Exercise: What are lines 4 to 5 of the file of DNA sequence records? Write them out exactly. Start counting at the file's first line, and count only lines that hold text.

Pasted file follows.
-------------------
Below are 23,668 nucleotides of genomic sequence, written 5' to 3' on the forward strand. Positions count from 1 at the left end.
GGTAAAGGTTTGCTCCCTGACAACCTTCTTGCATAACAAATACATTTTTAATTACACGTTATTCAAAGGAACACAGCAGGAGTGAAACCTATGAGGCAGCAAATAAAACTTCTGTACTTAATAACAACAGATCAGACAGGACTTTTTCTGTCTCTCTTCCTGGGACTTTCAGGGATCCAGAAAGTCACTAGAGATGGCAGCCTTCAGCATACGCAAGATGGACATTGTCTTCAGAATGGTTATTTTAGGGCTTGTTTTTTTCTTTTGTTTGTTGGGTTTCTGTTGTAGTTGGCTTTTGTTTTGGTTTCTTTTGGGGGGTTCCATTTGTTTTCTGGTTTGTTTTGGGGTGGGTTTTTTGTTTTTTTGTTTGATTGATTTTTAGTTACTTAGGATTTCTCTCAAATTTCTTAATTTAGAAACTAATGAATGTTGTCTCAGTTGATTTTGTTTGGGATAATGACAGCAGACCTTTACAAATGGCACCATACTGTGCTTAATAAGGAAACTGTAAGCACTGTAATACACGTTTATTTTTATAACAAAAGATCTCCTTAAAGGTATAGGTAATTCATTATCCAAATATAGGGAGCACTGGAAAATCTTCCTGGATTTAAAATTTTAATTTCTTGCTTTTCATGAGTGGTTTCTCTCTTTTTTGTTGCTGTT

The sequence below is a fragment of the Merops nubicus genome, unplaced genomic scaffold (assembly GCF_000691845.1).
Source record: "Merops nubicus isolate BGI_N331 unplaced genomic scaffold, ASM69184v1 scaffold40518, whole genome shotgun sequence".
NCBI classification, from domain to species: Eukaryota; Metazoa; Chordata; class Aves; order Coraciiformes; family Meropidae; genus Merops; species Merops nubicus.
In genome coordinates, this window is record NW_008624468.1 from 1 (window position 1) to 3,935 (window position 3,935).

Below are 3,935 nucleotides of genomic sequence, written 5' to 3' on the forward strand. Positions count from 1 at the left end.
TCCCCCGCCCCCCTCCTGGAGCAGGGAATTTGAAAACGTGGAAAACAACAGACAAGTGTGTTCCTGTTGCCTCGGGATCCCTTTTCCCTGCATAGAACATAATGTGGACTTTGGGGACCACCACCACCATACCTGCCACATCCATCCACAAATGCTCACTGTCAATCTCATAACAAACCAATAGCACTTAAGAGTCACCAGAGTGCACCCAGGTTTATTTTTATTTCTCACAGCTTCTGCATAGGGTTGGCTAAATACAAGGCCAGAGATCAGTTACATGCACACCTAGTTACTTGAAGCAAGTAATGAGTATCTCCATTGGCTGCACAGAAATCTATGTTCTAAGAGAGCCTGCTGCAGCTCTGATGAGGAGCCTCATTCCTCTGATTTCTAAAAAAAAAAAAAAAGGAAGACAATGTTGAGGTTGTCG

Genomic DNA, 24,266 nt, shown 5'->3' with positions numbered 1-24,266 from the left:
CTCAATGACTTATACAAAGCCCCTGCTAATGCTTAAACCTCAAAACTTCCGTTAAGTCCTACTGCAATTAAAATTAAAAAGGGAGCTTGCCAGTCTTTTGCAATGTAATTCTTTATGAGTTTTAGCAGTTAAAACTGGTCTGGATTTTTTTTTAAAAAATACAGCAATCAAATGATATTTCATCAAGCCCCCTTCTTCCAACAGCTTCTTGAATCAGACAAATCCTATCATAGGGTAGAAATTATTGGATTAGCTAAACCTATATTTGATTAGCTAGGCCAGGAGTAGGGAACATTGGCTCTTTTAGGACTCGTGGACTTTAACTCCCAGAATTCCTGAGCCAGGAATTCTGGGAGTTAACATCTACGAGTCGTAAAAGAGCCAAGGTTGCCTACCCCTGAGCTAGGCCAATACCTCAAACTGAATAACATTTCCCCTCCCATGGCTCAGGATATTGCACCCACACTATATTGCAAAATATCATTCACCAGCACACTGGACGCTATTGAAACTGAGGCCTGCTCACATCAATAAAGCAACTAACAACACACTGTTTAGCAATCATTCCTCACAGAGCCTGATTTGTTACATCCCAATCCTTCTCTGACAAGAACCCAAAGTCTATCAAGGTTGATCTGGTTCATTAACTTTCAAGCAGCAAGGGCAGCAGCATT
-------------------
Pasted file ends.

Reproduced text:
Source record: "Merops nubicus isolate BGI_N331 unplaced genomic scaffold, ASM69184v1 scaffold40518, whole genome shotgun sequence".
NCBI classification, from domain to species: Eukaryota; Metazoa; Chordata; class Aves; order Coraciiformes; family Meropidae; genus Merops; species Merops nubicus.